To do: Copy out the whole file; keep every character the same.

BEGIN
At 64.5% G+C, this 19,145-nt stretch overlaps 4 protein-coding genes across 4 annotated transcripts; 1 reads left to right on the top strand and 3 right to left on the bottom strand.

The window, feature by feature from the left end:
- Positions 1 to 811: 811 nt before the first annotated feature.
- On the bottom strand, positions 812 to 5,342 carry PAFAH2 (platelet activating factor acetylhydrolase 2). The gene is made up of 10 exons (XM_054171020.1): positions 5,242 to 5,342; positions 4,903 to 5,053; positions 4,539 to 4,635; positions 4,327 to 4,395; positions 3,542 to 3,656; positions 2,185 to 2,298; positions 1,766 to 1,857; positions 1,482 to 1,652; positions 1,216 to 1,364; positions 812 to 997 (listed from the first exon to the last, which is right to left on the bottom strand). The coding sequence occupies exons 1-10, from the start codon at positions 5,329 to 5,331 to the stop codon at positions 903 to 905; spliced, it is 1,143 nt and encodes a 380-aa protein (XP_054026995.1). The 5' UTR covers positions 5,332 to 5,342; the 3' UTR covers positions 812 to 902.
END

At 64.5% G+C, this 19,145-nt stretch overlaps 4 protein-coding genes across 4 annotated transcripts; 1 reads left to right on the top strand and 3 right to left on the bottom strand.

The window, feature by feature from the left end:
- Positions 1 to 811: 811 nt before the first annotated feature.
- On the bottom strand, positions 812 to 5,342 carry PAFAH2 (platelet activating factor acetylhydrolase 2). The gene is made up of 10 exons (XM_054171020.1): positions 5,242 to 5,342; positions 4,903 to 5,053; positions 4,539 to 4,635; positions 4,327 to 4,395; positions 3,542 to 3,656; positions 2,185 to 2,298; positions 1,766 to 1,857; positions 1,482 to 1,652; positions 1,216 to 1,364; positions 812 to 997 (listed from the first exon to the last, which is right to left on the bottom strand). The coding sequence occupies exons 1-10, from the start codon at positions 5,329 to 5,331 to the stop codon at positions 903 to 905; spliced, it is 1,143 nt and encodes a 380-aa protein (XP_054026995.1). The 5' UTR covers positions 5,332 to 5,342; the 3' UTR covers positions 812 to 902.